Apr 2, 2018
In August of 2016 Pioneer Kendall Furbee, then a sophomore studying Materials Science and Engineering at the University of Illinois, wrote about her experience with MakerGirl and how the group traveled 10,000 miles around the country to help bring 3D printing workshops to over 1,000 young girls. In this week's post we catch up with the organization that is still working to create a new generation of confident, creative women leaders.
If you would have told me three years ago that an idea I had would have a hand in inspiring the lives of over 2.5K young girls and ~30 university women and men, I would have said you were lying. In the Fall semester of my senior year of university, a simple idea for solving the “girls in STEM” gap turned into a reality that will continue to create positive change; however, “ideas are commodities and execution is not.” I had an idea, but the statistics you read above could only be accomplished through a team and support from some very generous individuals and companies, Ultimaker being our major sponsor.
This school year, we have 16 college students at UIUC that are running all of MakerGirl’s day-to-day operations under the strategic direction of our other co-founder, Julia Haried, and myself. The UIUC team is a diverse team of students ranging from freshman to graduate students studying a variety of disciplines such as engineering, business, and design. The team is divided into seven branches (curriculum, team relations, marketing, data, academies, sponsorship, and finance) where each works together under a director in a team of ~3 to accomplish various responsibilities within that branch. Through this model, I have witnessed the directors transform in their leadership potential throughout a school year. For example, Nishi Gupta, had previous experience working with a nonprofit while living in India but did not think she would ever have the opportunity to have that impact at UIUC. She said the MakerGirl experience has enabled her to not only call UIUC “home,” but she also feels more prepared to enter the workforce upon graduating because she has been able to learn how to ask the right questions to inspire and motivate her marketing team.
Although the UIUC team might be working on different projects within MakerGirl, each individual is responsible to help run the weekly 3D printing sessions for the young girls. Rachel Berg, one of MakerGirl’s UIUC leaders, describes some of her experiences below:
“One of my first sessions that I helped out at was during the winter time. We explained what 3D printing was to the girls and prompted them with the question of ‘Each snowflake is different and not like any other in the world. Keeping that in mind, what makes you unique?’ Many of the girls really had to think about what made them different and what talents they had. They were forced to appreciate who they were and embrace what they could do. My favorite moment was when one girl, who I had worked with in previous sessions, raised her hand and said she was a MakerGirl and that made her unique because she could create anything with a 3D printer. It’s very humbling to see how the girls react to what you are teaching them and that they truly look up to us (University leaders) as role models. I am so fortunate to be able to be a part of MakerGirl and impact the future of women in STEM.”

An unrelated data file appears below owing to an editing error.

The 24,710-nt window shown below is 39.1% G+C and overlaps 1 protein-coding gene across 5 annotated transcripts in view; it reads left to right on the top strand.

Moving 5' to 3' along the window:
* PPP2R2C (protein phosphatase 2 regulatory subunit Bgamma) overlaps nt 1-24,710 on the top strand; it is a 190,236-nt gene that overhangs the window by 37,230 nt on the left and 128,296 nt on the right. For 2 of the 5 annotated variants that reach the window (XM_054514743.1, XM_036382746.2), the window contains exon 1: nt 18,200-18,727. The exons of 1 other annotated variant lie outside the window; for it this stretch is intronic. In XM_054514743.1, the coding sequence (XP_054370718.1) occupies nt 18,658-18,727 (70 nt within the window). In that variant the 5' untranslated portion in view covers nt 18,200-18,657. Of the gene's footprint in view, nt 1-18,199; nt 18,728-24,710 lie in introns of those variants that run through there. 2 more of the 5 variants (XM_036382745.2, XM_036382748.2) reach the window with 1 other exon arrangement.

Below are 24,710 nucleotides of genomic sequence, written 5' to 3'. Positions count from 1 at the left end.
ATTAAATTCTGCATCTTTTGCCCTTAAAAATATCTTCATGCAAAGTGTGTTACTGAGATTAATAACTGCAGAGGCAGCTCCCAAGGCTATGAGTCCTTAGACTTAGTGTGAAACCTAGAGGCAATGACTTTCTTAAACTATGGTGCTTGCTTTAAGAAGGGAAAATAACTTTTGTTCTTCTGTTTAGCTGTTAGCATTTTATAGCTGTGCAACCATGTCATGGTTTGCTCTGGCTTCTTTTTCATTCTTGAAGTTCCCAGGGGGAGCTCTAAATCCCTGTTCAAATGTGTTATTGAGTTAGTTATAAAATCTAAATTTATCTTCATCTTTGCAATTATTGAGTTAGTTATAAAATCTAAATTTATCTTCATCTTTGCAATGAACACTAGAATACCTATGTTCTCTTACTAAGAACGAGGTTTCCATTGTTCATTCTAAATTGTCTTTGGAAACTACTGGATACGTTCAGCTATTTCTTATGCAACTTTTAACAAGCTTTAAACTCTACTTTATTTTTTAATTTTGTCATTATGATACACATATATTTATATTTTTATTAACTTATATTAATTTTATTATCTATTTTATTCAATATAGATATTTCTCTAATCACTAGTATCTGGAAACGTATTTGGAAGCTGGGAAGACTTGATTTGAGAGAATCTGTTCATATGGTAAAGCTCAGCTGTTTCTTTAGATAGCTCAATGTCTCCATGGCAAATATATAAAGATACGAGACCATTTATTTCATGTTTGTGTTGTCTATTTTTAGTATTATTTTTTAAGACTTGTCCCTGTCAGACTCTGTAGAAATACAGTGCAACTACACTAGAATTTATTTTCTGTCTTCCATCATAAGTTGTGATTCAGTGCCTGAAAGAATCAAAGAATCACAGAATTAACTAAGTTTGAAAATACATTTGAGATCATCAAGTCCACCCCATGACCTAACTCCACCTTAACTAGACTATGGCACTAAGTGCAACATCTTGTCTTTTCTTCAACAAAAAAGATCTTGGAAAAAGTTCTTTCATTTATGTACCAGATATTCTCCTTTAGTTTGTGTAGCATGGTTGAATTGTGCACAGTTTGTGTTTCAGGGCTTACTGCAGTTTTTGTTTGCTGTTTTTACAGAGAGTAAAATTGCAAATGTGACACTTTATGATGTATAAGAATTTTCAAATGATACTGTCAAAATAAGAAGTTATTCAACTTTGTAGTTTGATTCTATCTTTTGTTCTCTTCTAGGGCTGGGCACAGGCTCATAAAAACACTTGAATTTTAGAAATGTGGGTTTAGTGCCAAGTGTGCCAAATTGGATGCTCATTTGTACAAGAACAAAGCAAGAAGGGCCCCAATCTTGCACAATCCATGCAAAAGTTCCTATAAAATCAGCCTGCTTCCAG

When thinking about the long-term strategy of MakerGirl, what’s even more exciting is that we are continuing to expand beyond UIUC through our academies model. With our existing curriculum, our aim is to continue to empower more University STEM women and 7-10 year old girls so we are setting up “academies” similar to what we have at UIUC in order to empower girls all over the US, starting with the Midwest. Rachel Tham, our academies director, has selected four well-accomplished women from DePaul and Northwestern University to start two MakerGirl academies in Chicago, and our pilot sessions will begin this April. Training and meeting the new Chicago directors has been incredibly rewarding for the UIUC team because it is exciting to find like-minded women who are devoted to MakerGirl, and we can’t wait to hear about similar “snowflake” stories like Rachel Berg’s that come out of our Chicago academies.
After we have successfully implemented these two academies at Northwestern and DePaul, we will continue to scale to new locations like Milwaukee, Kansas City, and St. Louis. We already have contacts at several of these locations through #MakerGirlGoesMobile, our annual Summer tour in which we perform our Ultimaker 3D printing sessions on the road in rural, underserved communities.
The stats and vision shared in this story are not because of any one person. They exist because Nishi inspires her marketing team, Rachel B. helped the participant see she is a MakerGirl, and Rachel T. inspired the women in Chicago to build academies. It is all about the empowerment and generosity of the team and our sponsors like Ultimaker. I can’t wait to read a similar post in 20+ years as I’m confident our university leaders will go on to inspire more positive change in the companies that are lucky to receive them and our powerful Maker Girls are going to change the world with their knowledge of STEM and desire to empower others with the knowledge they’ve been given. Let’s empower the world by empowering MakerGirls!
Special thanks to Nishi Gupta, Rachel B. and Rachel T. for your assistance in writing this post. Our MakerGirl journey could not have been and will not be accomplished without the help of Ultimaker for generously donating 3D printers to our first #MakerGirlGoesMobile nationwide tour and future academies. Most importantly, Thank you to all of the leaders in my life that have enabled me to dream big! You are life’s biggest blessings!